Science, history, art and humanity. Perhaps the clearest book ever written on anything.
I found this most extraordinary book in the bowels of a university library. The library was being cleaned up, and dusty books were distributed to scientists, whoever felt interested. I picked up this dusty book, decades ago gifted by a disappeared professor to another disappeared professor, and I opened a few pages at random. Astonishingly, every line I read seemed strange and fascinating:
- “the logic of laughter,”
- “the scientist’s trouble with language,”
- “a positive aspect of the changes of fashion,”
- “the value of illusions”
Eh? What is this book about???
I’ll try to explain. The Act of Creation is about something that no-one really wants to talk about. It is about how comedy, scientific discovery and art are all sort of the same, in a way. In all three cases, something strange happens. And it either makes us laugh because it is funny or ridiculous (comedy), or it makes us wonder and call out eureka (science), or it makes us feel and admire something (art). Arthur Koestler sets out to pinpoint what this something strange is, and he ends up with a pretty good description of what genius is, or what makes something genius.
It is a super interesting message that no-one wants to hear. Science often doesn’t want to be associated with comedy or art (only very serious art), because it is so serious by itself. It claims to “rise above” emotion. Art in turn doesn’t want to be associated with the deconstructions of the scientific look on things because it takes away the emotion and self-explanatory nature of art. It aims to seek understanding through feeling. Art is serious in its own way and both art and science look down on comedy, which subverts and debunks their authority and hubris. So strange and interesting then, that they are all variations on something similar.
What’s more, most arresting phenomena can be seen as all three at the same time. For example, picture a fat man slipping on ice and falling on his butt. You could see this as something to laugh about (comedy), or as something that needs a scientific inquiry (science), or as something tragic with deeper meaning (art). But it all depends on the emotional context you yourself provide. The key thing is that something arresting occurs. Koestler then explains how you can go about it in creating something arresting, and he talks all about comedy and science and art to explain how this occurs in these three activities. And how this process is basically the same thing every time.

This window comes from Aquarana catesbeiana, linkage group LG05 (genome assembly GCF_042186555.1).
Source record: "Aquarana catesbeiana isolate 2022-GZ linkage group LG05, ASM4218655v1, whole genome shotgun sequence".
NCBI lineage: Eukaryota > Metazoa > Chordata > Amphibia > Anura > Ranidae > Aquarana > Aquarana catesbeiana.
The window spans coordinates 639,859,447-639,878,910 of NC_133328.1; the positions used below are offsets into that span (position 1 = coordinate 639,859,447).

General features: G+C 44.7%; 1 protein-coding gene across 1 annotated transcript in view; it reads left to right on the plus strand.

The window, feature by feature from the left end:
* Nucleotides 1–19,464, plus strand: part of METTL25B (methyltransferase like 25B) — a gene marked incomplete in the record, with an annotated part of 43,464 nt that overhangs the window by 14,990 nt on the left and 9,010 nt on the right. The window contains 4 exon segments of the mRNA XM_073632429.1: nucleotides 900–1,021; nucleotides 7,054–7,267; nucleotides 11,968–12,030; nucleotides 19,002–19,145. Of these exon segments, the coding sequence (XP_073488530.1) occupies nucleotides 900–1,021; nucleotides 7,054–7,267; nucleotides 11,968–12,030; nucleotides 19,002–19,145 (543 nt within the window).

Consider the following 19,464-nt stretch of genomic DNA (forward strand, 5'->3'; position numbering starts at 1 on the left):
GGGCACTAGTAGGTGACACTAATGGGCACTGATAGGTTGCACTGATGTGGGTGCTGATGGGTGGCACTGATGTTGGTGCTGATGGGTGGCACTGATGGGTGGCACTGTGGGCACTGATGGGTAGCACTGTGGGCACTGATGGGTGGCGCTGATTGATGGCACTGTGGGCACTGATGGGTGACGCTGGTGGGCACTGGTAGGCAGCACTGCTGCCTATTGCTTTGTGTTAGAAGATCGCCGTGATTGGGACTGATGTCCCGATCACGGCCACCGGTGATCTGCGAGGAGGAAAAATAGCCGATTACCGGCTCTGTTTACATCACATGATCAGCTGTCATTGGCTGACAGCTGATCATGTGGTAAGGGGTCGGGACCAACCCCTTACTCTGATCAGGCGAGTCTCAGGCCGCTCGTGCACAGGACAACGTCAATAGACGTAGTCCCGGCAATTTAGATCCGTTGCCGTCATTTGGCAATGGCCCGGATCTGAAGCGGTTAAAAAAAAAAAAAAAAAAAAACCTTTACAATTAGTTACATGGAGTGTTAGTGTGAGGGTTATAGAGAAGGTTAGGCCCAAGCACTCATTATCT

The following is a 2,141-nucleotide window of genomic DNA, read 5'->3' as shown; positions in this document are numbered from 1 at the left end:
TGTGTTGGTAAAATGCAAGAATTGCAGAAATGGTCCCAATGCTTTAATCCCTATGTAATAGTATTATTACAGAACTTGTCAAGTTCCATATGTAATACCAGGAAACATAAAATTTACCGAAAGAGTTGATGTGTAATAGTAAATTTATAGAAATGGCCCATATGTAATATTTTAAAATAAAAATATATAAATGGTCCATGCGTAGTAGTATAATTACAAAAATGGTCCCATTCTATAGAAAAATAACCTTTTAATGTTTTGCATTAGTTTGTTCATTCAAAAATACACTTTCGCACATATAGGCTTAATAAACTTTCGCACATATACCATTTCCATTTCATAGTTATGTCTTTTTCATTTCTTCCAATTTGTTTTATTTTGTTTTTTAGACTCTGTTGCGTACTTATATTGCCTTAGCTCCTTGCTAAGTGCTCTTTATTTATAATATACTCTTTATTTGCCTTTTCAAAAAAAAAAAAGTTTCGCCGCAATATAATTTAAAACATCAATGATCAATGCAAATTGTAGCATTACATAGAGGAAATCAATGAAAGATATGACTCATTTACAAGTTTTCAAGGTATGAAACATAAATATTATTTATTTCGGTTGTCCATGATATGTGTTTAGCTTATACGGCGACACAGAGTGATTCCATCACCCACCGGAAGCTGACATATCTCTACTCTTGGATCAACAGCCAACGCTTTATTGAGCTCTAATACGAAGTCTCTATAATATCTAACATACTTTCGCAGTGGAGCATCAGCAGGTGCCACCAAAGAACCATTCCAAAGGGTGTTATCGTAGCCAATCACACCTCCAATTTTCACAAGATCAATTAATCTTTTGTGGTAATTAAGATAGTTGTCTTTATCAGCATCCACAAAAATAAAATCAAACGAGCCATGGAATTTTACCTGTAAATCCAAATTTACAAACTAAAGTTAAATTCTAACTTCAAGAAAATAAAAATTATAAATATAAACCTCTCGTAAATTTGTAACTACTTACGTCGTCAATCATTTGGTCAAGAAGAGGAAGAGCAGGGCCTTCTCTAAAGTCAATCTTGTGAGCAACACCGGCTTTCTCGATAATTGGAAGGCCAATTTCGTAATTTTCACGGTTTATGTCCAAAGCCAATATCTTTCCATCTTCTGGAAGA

Koestler must surely be some kind of polymath genius, a renaissance man with great insight into all matters of science, art and society. Only such a person can see the connecting strings between wildly different human activities. Not only that, but he has a very easygoing, approachable writing style. Lots of his ideas sound a bit farfetched at first, or you wonder why he goes down a particular tangent, but it all comes together. For example, in the first part about comedy, in one chapter he discusses the evolutionary functions of laughter and in another chapter he categorizes jokes into a handful of groups, to dissect how they work. It is all part of a single story, but every chapter is like an interesting view on something that you’ve never given much thought before.
Who was this Arthur Koestler anyway? Koestler himself was an interesting figure with an interesting history. In the 60s, his books were required reading in humanities classes. And not just at the university was he an adversary of other literary/philosophical giants of the time, but there is a known episode where he drunkenly fought Albert Camus and Jean-Paul Sartre in a café. He was a rough-looking fellow with a dog that looked like him. Before that time, he learned writing as a political activist. He was Jewish, living in Vienna, became a communist when the Nazis showed up and later on abandoned political subjects and took up science. At first, his ideas were dismissed as mere journalism and perhaps his background made him obscure during the Cold War, but nowadays he is quietly acknowledged as the grandfather of many brilliant insights.
He has a respectful, gentlemanly style, and somehow manages to speak personally to the reader, instead of sounding like a lecturer stuck in his own story. He is respectful because he mentions every scientist and artist of the last few centuries by their names, explain what they thought, and then respectfully disagrees with them. Using countless examples and metaphors, he gently takes the reader by the hand and leads them through his arguments, effortlessly switching between astronomy, psychology, artwork, and back to biology within single chapters.
The Act of Creation is a long book, but it is divided into two parts to make it digestible. Part one, The Art of Discovery and the Discoveries of Art, really lays down the whole global theory in a journalistic sort of way and is very accessible. Part two, Habit and Originality, tries to tie all these ideas to the science of the day. Part two is dryer and dated, and it would just be enough to read the first half only, and keep the second half in case you are still interested to pursue the matter further.
Once in a while you come across a book that really changes your point of view on the world. In my early twenties that book was Joseph Campbells’s The Hero With a Thousand Faces (1949), which changed my view on myth, religion and human storytelling in general. The Act of Creation has changed my view on art, comedy and science in a thousand ways, on discovery, invention and human imagination, and how we as humans perceive the world and react to it. I hope that one day, I’ll be only half as knowledgeable and eloquent as this man. High praise.